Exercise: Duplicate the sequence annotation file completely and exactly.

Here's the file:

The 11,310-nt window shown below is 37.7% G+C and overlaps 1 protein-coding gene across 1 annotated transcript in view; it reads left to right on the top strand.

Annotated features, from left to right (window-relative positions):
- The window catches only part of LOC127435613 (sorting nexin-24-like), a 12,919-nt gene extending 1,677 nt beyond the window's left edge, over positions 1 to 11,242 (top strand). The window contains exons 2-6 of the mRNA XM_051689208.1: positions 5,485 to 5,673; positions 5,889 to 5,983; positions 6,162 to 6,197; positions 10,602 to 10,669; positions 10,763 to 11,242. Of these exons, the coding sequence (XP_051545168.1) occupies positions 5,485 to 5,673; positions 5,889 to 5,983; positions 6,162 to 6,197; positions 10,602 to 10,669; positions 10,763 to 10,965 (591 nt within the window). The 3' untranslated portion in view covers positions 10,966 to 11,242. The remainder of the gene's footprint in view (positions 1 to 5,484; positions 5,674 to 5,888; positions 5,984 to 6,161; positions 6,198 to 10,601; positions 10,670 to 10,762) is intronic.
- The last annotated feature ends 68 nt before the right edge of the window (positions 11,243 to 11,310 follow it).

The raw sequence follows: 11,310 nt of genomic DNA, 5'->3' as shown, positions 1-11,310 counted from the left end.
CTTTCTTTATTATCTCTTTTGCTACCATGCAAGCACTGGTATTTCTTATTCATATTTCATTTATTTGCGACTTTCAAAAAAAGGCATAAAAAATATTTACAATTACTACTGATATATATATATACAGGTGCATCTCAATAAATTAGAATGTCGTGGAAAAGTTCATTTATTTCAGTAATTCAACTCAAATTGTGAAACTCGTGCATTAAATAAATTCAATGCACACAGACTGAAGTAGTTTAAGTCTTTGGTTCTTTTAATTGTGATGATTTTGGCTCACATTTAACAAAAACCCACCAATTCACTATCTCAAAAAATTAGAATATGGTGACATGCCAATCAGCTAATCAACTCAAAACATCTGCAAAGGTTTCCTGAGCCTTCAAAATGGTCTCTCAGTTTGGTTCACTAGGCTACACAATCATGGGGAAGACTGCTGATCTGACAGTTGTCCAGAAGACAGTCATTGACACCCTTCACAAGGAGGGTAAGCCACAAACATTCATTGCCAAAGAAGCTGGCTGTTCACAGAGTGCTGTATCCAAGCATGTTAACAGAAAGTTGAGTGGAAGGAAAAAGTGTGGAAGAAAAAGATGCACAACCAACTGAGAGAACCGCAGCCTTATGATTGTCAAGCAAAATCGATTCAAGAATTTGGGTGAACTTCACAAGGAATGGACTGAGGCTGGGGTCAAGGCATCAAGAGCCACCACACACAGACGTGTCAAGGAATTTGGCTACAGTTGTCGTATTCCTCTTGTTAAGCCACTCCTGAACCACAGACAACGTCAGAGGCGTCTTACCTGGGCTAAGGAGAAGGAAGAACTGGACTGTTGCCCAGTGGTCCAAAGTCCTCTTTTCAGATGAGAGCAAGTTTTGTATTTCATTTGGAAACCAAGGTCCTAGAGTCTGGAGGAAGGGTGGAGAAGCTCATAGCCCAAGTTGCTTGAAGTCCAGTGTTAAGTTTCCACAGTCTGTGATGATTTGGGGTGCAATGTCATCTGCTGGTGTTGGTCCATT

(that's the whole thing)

The 11,310-nt window shown below is 37.7% G+C and overlaps 1 protein-coding gene across 1 annotated transcript in view; it reads left to right on the top strand.

Annotated features, from left to right (window-relative positions):
- The window catches only part of LOC127435613 (sorting nexin-24-like), a 12,919-nt gene extending 1,677 nt beyond the window's left edge, over positions 1 to 11,242 (top strand). The window contains exons 2-6 of the mRNA XM_051689208.1: positions 5,485 to 5,673; positions 5,889 to 5,983; positions 6,162 to 6,197; positions 10,602 to 10,669; positions 10,763 to 11,242. Of these exons, the coding sequence (XP_051545168.1) occupies positions 5,485 to 5,673; positions 5,889 to 5,983; positions 6,162 to 6,197; positions 10,602 to 10,669; positions 10,763 to 10,965 (591 nt within the window). The 3' untranslated portion in view covers positions 10,966 to 11,242. The remainder of the gene's footprint in view (positions 1 to 5,484; positions 5,674 to 5,888; positions 5,984 to 6,161; positions 6,198 to 10,601; positions 10,670 to 10,762) is intronic.
- The last annotated feature ends 68 nt before the right edge of the window (positions 11,243 to 11,310 follow it).

The raw sequence follows: 11,310 nt of genomic DNA, 5'->3' as shown, positions 1-11,310 counted from the left end.
CTTTCTTTATTATCTCTTTTGCTACCATGCAAGCACTGGTATTTCTTATTCATATTTCATTTATTTGCGACTTTCAAAAAAAGGCATAAAAAATATTTACAATTACTACTGATATATATATATACAGGTGCATCTCAATAAATTAGAATGTCGTGGAAAAGTTCATTTATTTCAGTAATTCAACTCAAATTGTGAAACTCGTGCATTAAATAAATTCAATGCACACAGACTGAAGTAGTTTAAGTCTTTGGTTCTTTTAATTGTGATGATTTTGGCTCACATTTAACAAAAACCCACCAATTCACTATCTCAAAAAATTAGAATATGGTGACATGCCAATCAGCTAATCAACTCAAAACATCTGCAAAGGTTTCCTGAGCCTTCAAAATGGTCTCTCAGTTTGGTTCACTAGGCTACACAATCATGGGGAAGACTGCTGATCTGACAGTTGTCCAGAAGACAGTCATTGACACCCTTCACAAGGAGGGTAAGCCACAAACATTCATTGCCAAAGAAGCTGGCTGTTCACAGAGTGCTGTATCCAAGCATGTTAACAGAAAGTTGAGTGGAAGGAAAAAGTGTGGAAGAAAAAGATGCACAACCAACTGAGAGAACCGCAGCCTTATGATTGTCAAGCAAAATCGATTCAAGAATTTGGGTGAACTTCACAAGGAATGGACTGAGGCTGGGGTCAAGGCATCAAGAGCCACCACACACAGACGTGTCAAGGAATTTGGCTACAGTTGTCGTATTCCTCTTGTTAAGCCACTCCTGAACCACAGACAACGTCAGAGGCGTCTTACCTGGGCTAAGGAGAAGGAAGAACTGGACTGTTGCCCAGTGGTCCAAAGTCCTCTTTTCAGATGAGAGCAAGTTTTGTATTTCATTTGGAAACCAAGGTCCTAGAGTCTGGAGGAAGGGTGGAGAAGCTCATAGCCCAAGTTGCTTGAAGTCCAGTGTTAAGTTTCCACAGTCTGTGATGATTTGGGGTGCAATGTCATCTGCTGGTGTTGGTCCATT